US 7562907 B2
A method and apparatus are directed to reduce the load from the threads on taps on an orifice plate or orifice fitting. The apparatus includes a tap (3) having an NPT threaded end (1) and a flanged end (12) and an intermediate flange (13) which engages with a stabilizing tube (2) placed around the tap (3). In use, a stabilizing nut (1), previously threaded on the stabilizing tube (2), is unthreaded thereby forcing the stabilizing tube (2) against the intermediate flange (13) and transferring at least some of the weight off the threads (1) of the tap (3).
1. A tap assembly that attaches at least one of a manifold and pressure transmitter to an orifice, the tap assembly consisting essentially of:
(a) a tap having an exterior surface, a male NPT threaded end, and a flanged end;
(b) a separate stabilizing tube having an internal bore contiguous the exterior surface of the tap and an outer surface with external threads; and
(c) a stabilizing nut threaded on the external threads of the separate stabilizing tube.
2. The tap assembly of
the flanged end of the tap having at least one aperture that allows the tap assembly to be secured to the at least one of the manifold and pressure transmitter via a threaded fastener and the flanged end having a generally rectangular member having the at least one aperture extending generally orthogonally with respect to the straight passage of the tap, the aperture having a closed end proximate the passage and an opened end distal thereto,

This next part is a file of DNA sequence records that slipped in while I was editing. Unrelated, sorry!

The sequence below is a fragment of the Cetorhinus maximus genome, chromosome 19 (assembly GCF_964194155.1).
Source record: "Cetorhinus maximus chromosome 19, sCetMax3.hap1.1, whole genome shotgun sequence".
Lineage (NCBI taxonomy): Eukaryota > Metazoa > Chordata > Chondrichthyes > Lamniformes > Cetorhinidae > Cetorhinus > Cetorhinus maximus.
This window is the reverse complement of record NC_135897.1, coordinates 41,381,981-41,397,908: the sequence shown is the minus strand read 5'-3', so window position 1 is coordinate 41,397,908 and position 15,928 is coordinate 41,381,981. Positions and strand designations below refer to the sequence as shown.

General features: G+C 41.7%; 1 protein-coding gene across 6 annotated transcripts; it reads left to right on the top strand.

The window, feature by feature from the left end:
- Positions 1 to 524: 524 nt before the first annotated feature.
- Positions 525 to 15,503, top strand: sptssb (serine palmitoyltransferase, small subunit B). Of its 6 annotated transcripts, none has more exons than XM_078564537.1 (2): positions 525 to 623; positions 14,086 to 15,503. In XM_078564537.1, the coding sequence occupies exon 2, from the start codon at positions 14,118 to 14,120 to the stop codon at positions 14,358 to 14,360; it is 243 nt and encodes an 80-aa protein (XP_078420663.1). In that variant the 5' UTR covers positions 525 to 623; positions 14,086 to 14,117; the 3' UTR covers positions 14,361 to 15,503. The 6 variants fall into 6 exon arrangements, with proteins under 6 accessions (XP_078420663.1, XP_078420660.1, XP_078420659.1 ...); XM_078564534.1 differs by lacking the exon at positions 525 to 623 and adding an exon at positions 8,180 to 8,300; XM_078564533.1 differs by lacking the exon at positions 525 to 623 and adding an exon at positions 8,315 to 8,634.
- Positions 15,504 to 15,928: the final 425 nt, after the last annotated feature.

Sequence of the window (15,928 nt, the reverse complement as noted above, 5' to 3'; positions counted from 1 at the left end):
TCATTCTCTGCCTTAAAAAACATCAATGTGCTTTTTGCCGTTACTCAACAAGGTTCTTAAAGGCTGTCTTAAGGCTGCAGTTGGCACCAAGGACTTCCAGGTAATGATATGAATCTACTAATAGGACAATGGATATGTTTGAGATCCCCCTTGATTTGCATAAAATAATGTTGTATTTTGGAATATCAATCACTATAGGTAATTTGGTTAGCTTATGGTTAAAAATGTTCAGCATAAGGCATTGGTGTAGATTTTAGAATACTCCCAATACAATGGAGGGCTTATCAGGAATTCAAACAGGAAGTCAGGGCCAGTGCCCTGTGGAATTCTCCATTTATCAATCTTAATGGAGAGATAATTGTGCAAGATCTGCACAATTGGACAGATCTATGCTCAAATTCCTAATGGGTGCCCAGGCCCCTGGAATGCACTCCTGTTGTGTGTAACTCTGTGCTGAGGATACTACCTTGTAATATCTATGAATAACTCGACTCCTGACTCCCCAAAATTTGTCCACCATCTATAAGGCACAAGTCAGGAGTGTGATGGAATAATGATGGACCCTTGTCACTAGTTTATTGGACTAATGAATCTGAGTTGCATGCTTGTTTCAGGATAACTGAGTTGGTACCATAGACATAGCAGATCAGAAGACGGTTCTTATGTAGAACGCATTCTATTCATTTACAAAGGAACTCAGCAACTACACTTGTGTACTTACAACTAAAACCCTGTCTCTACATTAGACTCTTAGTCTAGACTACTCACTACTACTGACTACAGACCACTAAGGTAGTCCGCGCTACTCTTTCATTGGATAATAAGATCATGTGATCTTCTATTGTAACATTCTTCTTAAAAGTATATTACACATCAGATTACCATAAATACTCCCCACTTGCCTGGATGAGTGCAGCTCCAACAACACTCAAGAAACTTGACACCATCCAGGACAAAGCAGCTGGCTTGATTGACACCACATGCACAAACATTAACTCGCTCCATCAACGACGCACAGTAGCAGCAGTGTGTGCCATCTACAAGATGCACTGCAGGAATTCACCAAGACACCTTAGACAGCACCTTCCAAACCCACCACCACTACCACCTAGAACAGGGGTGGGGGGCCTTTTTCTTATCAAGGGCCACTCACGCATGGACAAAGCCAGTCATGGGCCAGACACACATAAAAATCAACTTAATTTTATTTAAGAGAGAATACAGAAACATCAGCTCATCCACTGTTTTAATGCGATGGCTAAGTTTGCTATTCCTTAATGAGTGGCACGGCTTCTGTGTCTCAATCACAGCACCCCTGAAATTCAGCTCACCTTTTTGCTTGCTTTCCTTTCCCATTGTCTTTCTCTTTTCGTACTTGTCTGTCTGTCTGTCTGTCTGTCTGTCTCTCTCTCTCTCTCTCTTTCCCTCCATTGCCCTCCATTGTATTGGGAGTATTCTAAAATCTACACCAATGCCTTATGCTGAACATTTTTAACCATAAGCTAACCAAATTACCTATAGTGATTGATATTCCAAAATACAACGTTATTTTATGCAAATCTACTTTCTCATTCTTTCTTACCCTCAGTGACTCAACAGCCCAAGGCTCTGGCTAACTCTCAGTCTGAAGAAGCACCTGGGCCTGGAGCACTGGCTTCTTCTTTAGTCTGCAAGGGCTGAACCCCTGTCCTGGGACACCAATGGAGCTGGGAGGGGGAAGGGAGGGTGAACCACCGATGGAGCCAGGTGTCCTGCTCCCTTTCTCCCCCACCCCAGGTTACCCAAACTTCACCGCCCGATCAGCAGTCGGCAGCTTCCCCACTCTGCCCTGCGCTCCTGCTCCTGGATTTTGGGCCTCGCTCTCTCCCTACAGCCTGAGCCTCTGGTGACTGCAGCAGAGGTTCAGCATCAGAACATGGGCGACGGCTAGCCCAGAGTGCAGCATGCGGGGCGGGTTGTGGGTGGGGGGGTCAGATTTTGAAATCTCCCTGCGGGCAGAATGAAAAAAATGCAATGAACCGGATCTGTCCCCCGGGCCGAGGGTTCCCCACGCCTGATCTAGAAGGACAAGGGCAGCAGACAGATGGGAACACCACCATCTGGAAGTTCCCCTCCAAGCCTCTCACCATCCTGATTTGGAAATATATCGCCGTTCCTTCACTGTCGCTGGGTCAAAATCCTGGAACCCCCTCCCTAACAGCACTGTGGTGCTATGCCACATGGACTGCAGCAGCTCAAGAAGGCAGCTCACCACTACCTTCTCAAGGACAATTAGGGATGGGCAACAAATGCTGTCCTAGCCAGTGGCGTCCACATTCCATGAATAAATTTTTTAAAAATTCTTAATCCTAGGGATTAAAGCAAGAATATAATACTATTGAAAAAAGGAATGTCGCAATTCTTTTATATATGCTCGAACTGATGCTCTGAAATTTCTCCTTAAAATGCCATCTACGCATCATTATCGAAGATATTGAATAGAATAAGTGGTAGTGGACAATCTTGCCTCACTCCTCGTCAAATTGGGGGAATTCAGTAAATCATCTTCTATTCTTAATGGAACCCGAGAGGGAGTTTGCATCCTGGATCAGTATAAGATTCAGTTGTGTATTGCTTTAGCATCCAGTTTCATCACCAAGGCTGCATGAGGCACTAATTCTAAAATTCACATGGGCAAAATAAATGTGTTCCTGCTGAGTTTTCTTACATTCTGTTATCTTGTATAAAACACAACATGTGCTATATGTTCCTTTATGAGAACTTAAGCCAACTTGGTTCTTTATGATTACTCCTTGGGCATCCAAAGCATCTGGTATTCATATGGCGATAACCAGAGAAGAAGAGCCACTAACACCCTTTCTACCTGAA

the tap having a stabilizing flange portion circumscribing the passage and disposed between the threaded end and the flanged end, the stabilizing flange portion having at least one recess disposed proximate the outer perimeter of the stabilizing flange portion.
3. The tap assembly of
an outer surface that engages the stabilizing flange portion and includes a first portion with a flat surface having a first diameter and a second portion with a second diameter, the first diameter being greater than the second diameter, the flat surface having at least one projection that extends away from the flat surface towards the flanged end of the tap, the at least one projection being configured to mate with the at least one recess of the flanged portion of the tap.